BERLIN -- Europe may be only halfway through allotting licenses for third-generation wireless services in its four largest markets, but the region's major telcos are already reeling from the effects of the U.K. and German auctions.

Bringing in $35 billion and $50 billion respectively, the auctions in Britain and Germany have sent telcos scrambling for cash to help foot the bill for UMTS, or Universal Mobile Telecommunications System, the standard to be used in Europe for snazzy multimedia cellular services. With France and Italy still to distribute licenses, many of the biggest telecom operators are facing downgrades of their credit ratings from the likes of

Standard & Poor's

and

Moody's

.

Such downgrade concerns led

British Telecom

( BTY) earlier today to postpone a roadshow for a $10 billion bond offering originally slated to begin Sept. 5. British Telecom evidently chose to wait for decisions by the ratings agencies before pressing ahead.

The delay would be the first for a major telco in the wake of the pricey German auction, but perhaps not the last.

Telefonica

(TEF) - Get Report

plans to issue about $5 billion of bonds next month. But the Spanish company and its Finnish partner,

Sonera

( SNRA), which together obtained a German license via their 3G consortium, are considered strapped for cash and also face pressure on their credit ratings. The prospect of increased costs of capital via the debt markets may force telcos to spin off assets and issue new shares to finance the expected huge outlays for UMTS networks.

Analysts became concerned about British Telecom's debt levels after it

announced it was buying majority control of German wireless operator

Viag Interkom

from utility

E.ON

( EON) last week. E.ON decided the high cost of a German UMTS license no longer made it economical to hold onto its 45% stake. BT is paying nearly $7 billion for E.ON's stake and will now have to cover another $8 billion plus change for the license alone. BT shares ended down 31 pence, or 3.7%, to 810p ($12.04) on Tuesday. On the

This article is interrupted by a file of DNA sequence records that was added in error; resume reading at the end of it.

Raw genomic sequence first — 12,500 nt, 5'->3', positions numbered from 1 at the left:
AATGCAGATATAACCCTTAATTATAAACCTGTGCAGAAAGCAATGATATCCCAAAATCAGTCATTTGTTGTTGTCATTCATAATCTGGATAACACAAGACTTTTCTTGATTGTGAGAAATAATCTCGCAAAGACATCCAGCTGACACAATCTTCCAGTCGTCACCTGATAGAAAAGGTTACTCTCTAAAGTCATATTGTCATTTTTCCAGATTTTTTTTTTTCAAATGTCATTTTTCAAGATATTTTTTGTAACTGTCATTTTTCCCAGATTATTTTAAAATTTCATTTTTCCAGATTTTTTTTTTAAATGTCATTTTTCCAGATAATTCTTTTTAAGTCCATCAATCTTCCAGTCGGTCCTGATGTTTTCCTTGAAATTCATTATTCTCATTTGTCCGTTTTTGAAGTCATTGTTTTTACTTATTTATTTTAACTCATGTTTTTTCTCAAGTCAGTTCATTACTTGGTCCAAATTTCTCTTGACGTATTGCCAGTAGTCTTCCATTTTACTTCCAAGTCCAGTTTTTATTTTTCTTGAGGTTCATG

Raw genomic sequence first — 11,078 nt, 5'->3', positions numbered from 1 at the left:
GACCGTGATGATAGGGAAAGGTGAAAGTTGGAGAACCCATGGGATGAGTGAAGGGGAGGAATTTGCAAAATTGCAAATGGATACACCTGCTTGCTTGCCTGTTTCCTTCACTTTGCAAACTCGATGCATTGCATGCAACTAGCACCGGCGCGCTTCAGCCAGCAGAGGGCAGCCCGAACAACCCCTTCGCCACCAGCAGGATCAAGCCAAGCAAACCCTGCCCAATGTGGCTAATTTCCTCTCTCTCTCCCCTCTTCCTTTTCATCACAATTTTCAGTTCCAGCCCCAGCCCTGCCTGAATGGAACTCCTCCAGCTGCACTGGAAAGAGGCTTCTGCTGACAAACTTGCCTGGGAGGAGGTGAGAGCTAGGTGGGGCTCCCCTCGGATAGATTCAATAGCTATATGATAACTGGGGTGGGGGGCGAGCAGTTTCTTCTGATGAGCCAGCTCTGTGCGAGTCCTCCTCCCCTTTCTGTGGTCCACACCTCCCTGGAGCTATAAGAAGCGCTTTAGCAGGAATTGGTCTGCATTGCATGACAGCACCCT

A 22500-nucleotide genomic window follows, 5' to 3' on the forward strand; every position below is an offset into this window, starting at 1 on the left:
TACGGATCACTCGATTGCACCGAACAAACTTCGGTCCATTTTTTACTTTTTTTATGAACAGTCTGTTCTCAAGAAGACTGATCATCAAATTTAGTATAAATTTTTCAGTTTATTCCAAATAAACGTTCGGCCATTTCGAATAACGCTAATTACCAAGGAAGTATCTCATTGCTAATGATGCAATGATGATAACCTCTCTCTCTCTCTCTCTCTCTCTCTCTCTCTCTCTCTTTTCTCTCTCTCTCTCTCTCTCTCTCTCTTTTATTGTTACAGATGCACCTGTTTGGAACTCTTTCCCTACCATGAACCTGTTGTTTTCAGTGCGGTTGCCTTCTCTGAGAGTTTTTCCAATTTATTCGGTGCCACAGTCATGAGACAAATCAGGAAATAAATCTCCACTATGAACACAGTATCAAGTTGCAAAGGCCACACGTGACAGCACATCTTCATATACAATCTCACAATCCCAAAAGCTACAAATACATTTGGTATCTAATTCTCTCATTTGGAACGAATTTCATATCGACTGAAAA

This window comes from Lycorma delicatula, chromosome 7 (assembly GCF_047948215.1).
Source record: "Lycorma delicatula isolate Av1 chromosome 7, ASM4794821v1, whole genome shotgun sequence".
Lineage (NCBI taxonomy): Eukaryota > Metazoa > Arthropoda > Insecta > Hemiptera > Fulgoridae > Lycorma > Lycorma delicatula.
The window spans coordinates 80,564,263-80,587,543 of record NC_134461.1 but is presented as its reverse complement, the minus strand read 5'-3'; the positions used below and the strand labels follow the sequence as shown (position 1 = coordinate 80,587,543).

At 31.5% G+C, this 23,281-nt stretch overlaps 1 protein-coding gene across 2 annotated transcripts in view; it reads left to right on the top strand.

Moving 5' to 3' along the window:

NYSE

, the ADRs were down 4.6% at midday to 121 3/16.

"Clearly

the Viag acquisition represents gearing at full stretch even before the cost of rolling out the German 3G network is considered," claims Justinian Clifford-Bowles, an analyst for

Commerzbank

in London. (Gearing is the ratio of long-term funds with fixed interest that makes up a company's capital and the higher it is the more speculative a firm is considered. It is the U.K. equivalent to a debt-to-equity ratio.) "Strategically the deal makes sense,

but it heightens concerns on BT's cash situation." Commerzbank rates BT a hold and does not have an investment banking relationship with the company.

A similar fate is plaguing the Netherlands'

KPN

( KPN), which lost its bidding partner

Hutchison Whampoa

just after the auction ended. Hutchison pulled out due to the high price and small capacity of the license KPN's German mobile unit

E-Plus

had obtained.

On Tuesday, KPN's CFO said the company was aiming for a single "A" credit rating over the medium-term, which would just keep the telco above the credit level that would result in a sizeable increase in interest costs. The executive said KPN would look to float its mobile unit and to a share sale in coming months to help fund its UMTS costs. KPN fell 1.05 euros, or 3.4%, to 30.20 ($27.22) Tuesday, after

Morgan Stanley Dean Witter

cut the price target for the company to 50 euros from 75 amid concern over 3G costs.

Deutsche Telekom

( DT) will also look to an initial public offering of its wireless unit

T-Mobile

next year to pay some of the massive UMTS bill. Deutsche Telekom's credit rating has come under scrutiny ever since it made a $50 billion bid for U.S. wireless operator

VoiceStream

(VSTR)

. If Telekom's rating fell to BBB+, it would have to increase the coupon on its recent gigantic $14.6 billion bond issue.

But Deutsche Telekom may get shut out of both the upcoming French and Italian UMTS "beauty contests," in which the governments get to pick the operators they deem fittest, thereby limiting their 3G expenses. That, however, could irk investors as much as more 3G costs, as Deutsche Telekom would then be unable to become a truly pan-European UMTS operator.